Iron Maiden, Coheed and Cambria Cynthia Woods Mitchell Pavilion August 18, 2012
With 15 studio albums and at least as many world tours now under its belt, Iron Maiden is not a band from which fans are seeking innovative new sounds. More than 30 years after they shoved heavy metal in an electrifying new direction with their self-titled debut and sophomore classic, Killers, the British rock stalwarts' show is mostly a celebration of reliability: Reliable riffs, reliable props and reliable precision.
Saturday night at the Cynthia Woods Mitchell Pavilion, Iron Maiden reliably delivered. Better than many of their peers on the heavy-metal nostalgia circuit, Maiden is adept at infusing nostalgia with novelty. This summer's Maiden England World Tour harkens back to the band's 1989 live VHS of the same name, which captured the band's '88 tour in support of the album Seventh Son of a Seventh Son. That trek's 24-year-old set list and stage dressings were dusted off for the occasion.
Rehashed as it was, the show was still spectacular. Not just spectacular for some old dudes with pointy guitars, either -- just plain spectacular, period. A lot of the credit has to go to the crowd. A fist-pumping sea of black Iron Maiden shirts, they joyously hung on every note.
After a modestly received set by emo progsters Coheed and Cambria, Maiden appeared to orgiastic approval for a pair of tunes from Seventh Son, "Moonchild" and "Can I Play With Madness." On a stage set to resemble the frozen hell depicted on that record's cover, the band would go on to play more than half of the album's songs, several of which have become live rarities in the ensuing decades.
During the doomsday revel "2 Minutes to Midnight," Maiden comfortingly (and convincingly) proved that they can still match their fans' energy. Steve Harris fired off machine-gun licks on his bass as singer Bruce Dickinson nimbly leapt off of monitors, just as they always have. Drummer Nicko McBrain was completely obscured by his kit in the middle of the group's multi-tiered set, but when the cameras caught his face, he looked once again to be having more fun than anyone else in the amphitheater.
The ecstatic crowd was more than happy to play its role in the show, too. They banged their heads, clapped their hands and held up hundreds of posters, banners and flags as electricity crackled through the venue. Though many in attendance looked old enough to be reliving long-gone high-school salad days, a large contingent of teens in the crowd were clearly having their minds blown for the very first time.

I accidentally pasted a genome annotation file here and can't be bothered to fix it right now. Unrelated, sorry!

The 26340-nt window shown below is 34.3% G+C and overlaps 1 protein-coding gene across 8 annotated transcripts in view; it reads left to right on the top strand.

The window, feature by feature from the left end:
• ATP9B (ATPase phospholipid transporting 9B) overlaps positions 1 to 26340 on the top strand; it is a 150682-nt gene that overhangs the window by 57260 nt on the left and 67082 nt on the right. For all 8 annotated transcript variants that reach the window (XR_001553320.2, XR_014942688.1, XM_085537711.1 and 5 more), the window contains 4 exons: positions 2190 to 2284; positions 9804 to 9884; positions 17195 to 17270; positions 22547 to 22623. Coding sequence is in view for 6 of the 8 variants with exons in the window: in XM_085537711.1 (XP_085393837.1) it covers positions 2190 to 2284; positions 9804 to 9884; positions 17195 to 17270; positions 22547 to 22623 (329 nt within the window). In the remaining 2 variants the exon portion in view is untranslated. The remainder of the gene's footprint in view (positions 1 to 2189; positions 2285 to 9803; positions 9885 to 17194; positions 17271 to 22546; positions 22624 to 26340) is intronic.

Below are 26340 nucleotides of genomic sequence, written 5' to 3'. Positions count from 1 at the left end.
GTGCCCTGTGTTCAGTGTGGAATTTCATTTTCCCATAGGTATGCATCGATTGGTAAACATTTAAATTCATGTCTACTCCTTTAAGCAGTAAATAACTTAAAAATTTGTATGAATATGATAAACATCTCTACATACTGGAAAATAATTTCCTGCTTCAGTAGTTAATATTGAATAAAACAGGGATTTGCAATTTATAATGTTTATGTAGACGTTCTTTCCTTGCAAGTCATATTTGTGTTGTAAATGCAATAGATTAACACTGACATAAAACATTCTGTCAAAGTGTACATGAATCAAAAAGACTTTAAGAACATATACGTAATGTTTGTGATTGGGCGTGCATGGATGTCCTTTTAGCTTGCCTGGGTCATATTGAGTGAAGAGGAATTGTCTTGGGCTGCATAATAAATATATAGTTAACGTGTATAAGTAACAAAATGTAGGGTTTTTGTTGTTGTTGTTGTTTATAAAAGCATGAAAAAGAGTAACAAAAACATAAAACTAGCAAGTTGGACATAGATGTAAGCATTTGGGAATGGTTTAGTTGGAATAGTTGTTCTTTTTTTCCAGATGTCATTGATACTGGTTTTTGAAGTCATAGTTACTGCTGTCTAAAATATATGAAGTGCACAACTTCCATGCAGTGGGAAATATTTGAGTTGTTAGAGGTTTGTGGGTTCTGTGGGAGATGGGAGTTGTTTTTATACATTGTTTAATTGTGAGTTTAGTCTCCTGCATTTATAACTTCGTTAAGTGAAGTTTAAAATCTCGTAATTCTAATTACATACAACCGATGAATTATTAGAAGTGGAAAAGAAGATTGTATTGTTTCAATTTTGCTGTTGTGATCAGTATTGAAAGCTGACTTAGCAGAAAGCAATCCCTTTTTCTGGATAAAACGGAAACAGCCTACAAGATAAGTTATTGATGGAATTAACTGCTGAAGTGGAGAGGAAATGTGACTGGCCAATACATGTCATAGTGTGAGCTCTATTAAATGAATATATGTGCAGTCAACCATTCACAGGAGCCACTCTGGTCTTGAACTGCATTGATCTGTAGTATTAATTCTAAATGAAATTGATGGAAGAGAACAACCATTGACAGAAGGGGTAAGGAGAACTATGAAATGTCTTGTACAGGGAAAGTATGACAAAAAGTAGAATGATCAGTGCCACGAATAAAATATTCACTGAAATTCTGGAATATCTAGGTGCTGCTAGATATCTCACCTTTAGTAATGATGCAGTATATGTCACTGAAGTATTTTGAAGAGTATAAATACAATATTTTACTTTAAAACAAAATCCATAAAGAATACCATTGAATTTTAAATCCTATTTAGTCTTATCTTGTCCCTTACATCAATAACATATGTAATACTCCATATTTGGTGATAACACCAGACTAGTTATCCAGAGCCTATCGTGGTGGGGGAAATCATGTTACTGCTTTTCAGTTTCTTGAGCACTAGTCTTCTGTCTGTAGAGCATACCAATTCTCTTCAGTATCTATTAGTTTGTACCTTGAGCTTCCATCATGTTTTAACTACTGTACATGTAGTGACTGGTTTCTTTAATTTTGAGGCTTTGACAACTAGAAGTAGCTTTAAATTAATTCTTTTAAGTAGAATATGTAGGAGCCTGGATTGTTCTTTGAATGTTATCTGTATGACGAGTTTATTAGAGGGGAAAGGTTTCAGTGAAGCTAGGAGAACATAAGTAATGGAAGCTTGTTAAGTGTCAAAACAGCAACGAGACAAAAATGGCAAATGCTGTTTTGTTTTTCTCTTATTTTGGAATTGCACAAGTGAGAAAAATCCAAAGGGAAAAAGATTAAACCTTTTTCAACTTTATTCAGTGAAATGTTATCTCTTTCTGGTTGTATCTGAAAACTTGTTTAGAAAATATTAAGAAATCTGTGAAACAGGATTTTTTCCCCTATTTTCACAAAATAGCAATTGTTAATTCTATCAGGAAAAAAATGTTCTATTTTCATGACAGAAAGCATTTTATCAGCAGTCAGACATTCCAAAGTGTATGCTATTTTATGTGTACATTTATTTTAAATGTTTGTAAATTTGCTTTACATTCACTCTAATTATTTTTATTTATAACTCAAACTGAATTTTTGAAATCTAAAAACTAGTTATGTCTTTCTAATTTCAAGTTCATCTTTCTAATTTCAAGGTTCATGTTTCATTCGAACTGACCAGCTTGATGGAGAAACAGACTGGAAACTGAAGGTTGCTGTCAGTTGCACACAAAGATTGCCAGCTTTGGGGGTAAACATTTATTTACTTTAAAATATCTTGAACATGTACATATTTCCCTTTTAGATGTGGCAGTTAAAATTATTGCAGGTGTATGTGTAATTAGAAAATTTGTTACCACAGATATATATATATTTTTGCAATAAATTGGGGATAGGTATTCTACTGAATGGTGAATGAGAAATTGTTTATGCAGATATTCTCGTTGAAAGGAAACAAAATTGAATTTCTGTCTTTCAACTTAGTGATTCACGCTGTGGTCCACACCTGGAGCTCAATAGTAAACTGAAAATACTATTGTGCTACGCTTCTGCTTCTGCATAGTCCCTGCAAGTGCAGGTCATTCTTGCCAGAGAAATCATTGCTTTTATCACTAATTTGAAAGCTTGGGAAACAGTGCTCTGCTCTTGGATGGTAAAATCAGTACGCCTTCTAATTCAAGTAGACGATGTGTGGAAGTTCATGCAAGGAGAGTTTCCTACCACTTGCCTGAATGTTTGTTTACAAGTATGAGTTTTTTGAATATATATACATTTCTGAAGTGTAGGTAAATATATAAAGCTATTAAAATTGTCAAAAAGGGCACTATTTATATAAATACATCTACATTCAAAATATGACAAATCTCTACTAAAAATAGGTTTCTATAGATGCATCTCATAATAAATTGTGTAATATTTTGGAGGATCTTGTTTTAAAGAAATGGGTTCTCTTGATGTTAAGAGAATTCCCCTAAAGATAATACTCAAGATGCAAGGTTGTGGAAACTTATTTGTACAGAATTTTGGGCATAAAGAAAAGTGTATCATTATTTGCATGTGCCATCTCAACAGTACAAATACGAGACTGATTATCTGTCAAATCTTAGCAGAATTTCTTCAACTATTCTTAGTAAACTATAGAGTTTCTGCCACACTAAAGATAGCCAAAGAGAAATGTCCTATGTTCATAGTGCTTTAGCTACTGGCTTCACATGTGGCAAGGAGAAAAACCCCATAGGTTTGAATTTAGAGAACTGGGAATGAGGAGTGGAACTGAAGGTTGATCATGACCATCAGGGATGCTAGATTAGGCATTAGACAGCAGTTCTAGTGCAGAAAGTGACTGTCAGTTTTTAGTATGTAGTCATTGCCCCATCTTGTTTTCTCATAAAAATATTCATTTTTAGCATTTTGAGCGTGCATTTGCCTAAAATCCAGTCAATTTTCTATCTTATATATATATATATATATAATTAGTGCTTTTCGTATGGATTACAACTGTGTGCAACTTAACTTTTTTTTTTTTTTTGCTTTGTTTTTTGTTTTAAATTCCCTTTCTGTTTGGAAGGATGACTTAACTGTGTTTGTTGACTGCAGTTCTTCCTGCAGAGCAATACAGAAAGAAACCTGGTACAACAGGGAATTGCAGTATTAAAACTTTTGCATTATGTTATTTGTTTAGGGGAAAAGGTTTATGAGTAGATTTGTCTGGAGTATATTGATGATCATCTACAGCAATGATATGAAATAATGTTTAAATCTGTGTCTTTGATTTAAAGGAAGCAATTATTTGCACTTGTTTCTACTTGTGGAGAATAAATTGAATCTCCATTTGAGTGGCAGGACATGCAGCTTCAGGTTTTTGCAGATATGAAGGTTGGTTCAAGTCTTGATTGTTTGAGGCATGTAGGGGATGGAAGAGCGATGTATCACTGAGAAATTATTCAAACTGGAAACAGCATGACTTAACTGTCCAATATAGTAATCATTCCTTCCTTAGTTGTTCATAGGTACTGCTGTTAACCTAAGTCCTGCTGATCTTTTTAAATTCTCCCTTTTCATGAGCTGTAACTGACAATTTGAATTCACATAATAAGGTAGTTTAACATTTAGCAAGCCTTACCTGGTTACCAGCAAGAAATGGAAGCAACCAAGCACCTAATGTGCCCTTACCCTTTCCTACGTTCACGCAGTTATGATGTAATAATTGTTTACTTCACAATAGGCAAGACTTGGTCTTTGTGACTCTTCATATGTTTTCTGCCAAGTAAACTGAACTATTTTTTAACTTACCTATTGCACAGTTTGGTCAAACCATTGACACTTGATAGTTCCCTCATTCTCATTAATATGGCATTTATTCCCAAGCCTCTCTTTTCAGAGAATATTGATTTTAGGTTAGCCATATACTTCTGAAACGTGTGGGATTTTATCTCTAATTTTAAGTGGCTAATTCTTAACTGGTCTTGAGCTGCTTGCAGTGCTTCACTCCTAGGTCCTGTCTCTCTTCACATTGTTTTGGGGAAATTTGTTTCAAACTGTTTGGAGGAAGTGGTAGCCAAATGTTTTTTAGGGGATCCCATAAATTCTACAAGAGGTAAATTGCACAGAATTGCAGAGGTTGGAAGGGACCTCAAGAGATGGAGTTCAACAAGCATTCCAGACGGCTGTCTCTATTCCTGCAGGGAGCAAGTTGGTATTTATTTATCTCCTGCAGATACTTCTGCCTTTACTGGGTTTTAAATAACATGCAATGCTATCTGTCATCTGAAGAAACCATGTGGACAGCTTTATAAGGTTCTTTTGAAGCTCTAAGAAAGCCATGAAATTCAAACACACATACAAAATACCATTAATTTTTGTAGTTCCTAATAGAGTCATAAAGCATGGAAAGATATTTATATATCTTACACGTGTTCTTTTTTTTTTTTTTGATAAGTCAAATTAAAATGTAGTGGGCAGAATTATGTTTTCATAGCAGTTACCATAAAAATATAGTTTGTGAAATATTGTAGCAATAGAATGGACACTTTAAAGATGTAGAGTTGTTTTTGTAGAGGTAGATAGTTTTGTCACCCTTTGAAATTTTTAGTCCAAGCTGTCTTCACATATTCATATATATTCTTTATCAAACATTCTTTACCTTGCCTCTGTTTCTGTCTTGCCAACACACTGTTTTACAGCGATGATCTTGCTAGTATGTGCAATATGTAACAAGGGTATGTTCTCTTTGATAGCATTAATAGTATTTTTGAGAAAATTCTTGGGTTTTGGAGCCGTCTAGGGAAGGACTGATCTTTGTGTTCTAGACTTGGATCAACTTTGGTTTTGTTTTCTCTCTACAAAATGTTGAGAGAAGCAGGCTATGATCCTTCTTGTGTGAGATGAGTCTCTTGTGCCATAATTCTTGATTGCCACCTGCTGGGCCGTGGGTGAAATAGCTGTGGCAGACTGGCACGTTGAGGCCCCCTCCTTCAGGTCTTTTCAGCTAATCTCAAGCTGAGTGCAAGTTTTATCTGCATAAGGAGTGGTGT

"Scream for me, Houston!" Dickinson demanded, and the audience repeatedly obliged.
A quadruple helping of Maiden warhorses in the middle of the set, including "The Trooper," "Number of the Beast," "Phantom of the Opera" and "Run to the Hills," threatened to bring the house down prematurely. The ageless Dickinson hit every high note as the band's grotesque, 10-foot-tall mascot Eddie prowled the stage dressed as Gen. George S. Custer, swinging his saber and generally causing audience members to piss themselves with excitement.
The ferocious pyrotechnics employed by Slayer at last month's Mayhem Festival were mighty impressive, but Iron Maiden easily topped them, sending four 20-foot columns of flame from the stage floor to the lighting rig high above. The heat was intense even 25 rows back.
During "Number of the Beast," an animatronic demon gazed out on to the hill with glowing red eyes from its perch on the stage set's second tier. Stunning as the special effects were, they were more than equaled by the well-scripted guitar fireworks dispatched by Iron Maiden's triple-guitar assault deployed by Adrian Smith, Dave Murray and Janick Gers.
The band didn't need the explosive trappings to keep the night's energy at fever pitch. For 1986's "Wasted Years," a few spotlights and a massive singalong were all that was required. The crowd participation continued with "Fear of the Dark," and by the time an enormous animatronic recreation of Eddie from the Seventh Son album cover rose from beneath the stage to tower over the band during "Iron Maiden," fans were screaming themselves horse.
Then, Eddie's brain exploded in flames, and all I could do was shake my head and grin. "Over the top" is simply where Iron Maiden begins. They didn't play a song less than 20 years old all night, but their eye-popping stage show and impeccable playing appear primed to keep packing in the crowds well into the band's fourth decade.
Saturday night was Maiden's final night of a 36-date North American tour, but they looked as if they could easily handle another 36. It's hard to imagine them not returning again soon.
Much like Eddie, I'll be back.
Personal Bias: The other reporter next to me didn't seem all that impressed with my singing during "Aces High." Back to the shower, I guess.
The Crowd: The guy behind me was over 60. The kid in front of me was under 16. Both wore identical Maiden t-shirts. The beer guy told me he'd served fans from Germany, Spain, Mexico and Brazil Saturday night.
Overheard In the Crowd: Just roaring, basically. It was one of the loudest, most pumped-up crowds I can remember at the Pavilion.
Random Notebook Dump: After countless long, hard tours, Iron Maiden remains in amazingly good shape. Maybe my D.A.R.E. officer was right.
Moonchild Can I Play With Madness The Prisoner 2 Minutes to Midnight Afraid to Shoot Strangers The Trooper The Number of the Beast Phantom of the Opera Run To The Hills Wasted Years Seventh Son of a Seventh Son The Clairvoyant Fear of the Dark Iron Maiden
Aces High The Evil That Men Do Running Free
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